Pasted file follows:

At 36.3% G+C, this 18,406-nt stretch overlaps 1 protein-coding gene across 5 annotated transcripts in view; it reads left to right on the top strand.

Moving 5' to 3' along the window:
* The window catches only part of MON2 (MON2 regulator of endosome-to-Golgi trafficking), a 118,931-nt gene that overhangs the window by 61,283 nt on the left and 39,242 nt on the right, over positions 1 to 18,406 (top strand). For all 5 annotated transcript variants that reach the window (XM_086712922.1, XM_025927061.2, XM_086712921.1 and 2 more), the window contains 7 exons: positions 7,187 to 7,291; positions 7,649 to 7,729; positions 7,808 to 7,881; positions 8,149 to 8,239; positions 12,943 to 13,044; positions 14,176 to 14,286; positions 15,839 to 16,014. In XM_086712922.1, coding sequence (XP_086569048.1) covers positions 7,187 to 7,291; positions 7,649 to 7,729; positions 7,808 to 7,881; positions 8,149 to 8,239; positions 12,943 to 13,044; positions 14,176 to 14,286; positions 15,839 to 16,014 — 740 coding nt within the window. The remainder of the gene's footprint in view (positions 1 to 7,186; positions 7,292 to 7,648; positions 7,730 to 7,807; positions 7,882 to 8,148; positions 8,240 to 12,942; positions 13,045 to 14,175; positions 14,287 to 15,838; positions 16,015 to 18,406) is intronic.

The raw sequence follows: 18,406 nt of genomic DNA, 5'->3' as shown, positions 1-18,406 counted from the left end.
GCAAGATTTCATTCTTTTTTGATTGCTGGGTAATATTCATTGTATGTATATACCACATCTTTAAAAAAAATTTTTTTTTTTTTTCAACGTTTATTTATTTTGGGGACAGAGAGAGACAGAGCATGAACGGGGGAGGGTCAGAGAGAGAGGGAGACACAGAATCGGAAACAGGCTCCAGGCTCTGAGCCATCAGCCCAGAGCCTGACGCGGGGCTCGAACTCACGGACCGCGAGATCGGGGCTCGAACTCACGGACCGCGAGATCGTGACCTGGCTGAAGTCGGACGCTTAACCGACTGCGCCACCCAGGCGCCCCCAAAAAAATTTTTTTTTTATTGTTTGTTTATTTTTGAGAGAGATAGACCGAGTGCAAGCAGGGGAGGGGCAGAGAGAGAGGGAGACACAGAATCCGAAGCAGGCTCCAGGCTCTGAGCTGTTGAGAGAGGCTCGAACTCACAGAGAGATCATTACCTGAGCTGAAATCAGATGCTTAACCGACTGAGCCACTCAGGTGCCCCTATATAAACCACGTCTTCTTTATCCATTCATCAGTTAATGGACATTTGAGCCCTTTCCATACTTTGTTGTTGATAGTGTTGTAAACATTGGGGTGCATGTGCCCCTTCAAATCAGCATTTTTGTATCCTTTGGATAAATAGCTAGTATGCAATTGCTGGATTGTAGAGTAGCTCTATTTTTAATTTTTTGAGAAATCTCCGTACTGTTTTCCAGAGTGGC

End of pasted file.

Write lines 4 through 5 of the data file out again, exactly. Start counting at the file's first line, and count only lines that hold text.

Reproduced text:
The raw sequence follows: 18,406 nt of genomic DNA, 5'->3' as shown, positions 1-18,406 counted from the left end.
GCAAGATTTCATTCTTTTTTGATTGCTGGGTAATATTCATTGTATGTATATACCACATCTTTAAAAAAAATTTTTTTTTTTTTTCAACGTTTATTTATTTTGGGGACAGAGAGAGACAGAGCATGAACGGGGGAGGGTCAGAGAGAGAGGGAGACACAGAATCGGAAACAGGCTCCAGGCTCTGAGCCATCAGCCCAGAGCCTGACGCGGGGCTCGAACTCACGGACCGCGAGATCGGGGCTCGAACTCACGGACCGCGAGATCGTGACCTGGCTGAAGTCGGACGCTTAACCGACTGCGCCACCCAGGCGCCCCCAAAAAAATTTTTTTTTTATTGTTTGTTTATTTTTGAGAGAGATAGACCGAGTGCAAGCAGGGGAGGGGCAGAGAGAGAGGGAGACACAGAATCCGAAGCAGGCTCCAGGCTCTGAGCTGTTGAGAGAGGCTCGAACTCACAGAGAGATCATTACCTGAGCTGAAATCAGATGCTTAACCGACTGAGCCACTCAGGTGCCCCTATATAAACCACGTCTTCTTTATCCATTCATCAGTTAATGGACATTTGAGCCCTTTCCATACTTTGTTGTTGATAGTGTTGTAAACATTGGGGTGCATGTGCCCCTTCAAATCAGCATTTTTGTATCCTTTGGATAAATAGCTAGTATGCAATTGCTGGATTGTAGAGTAGCTCTATTTTTAATTTTTTGAGAAATCTCCGTACTGTTTTCCAGAGTGGC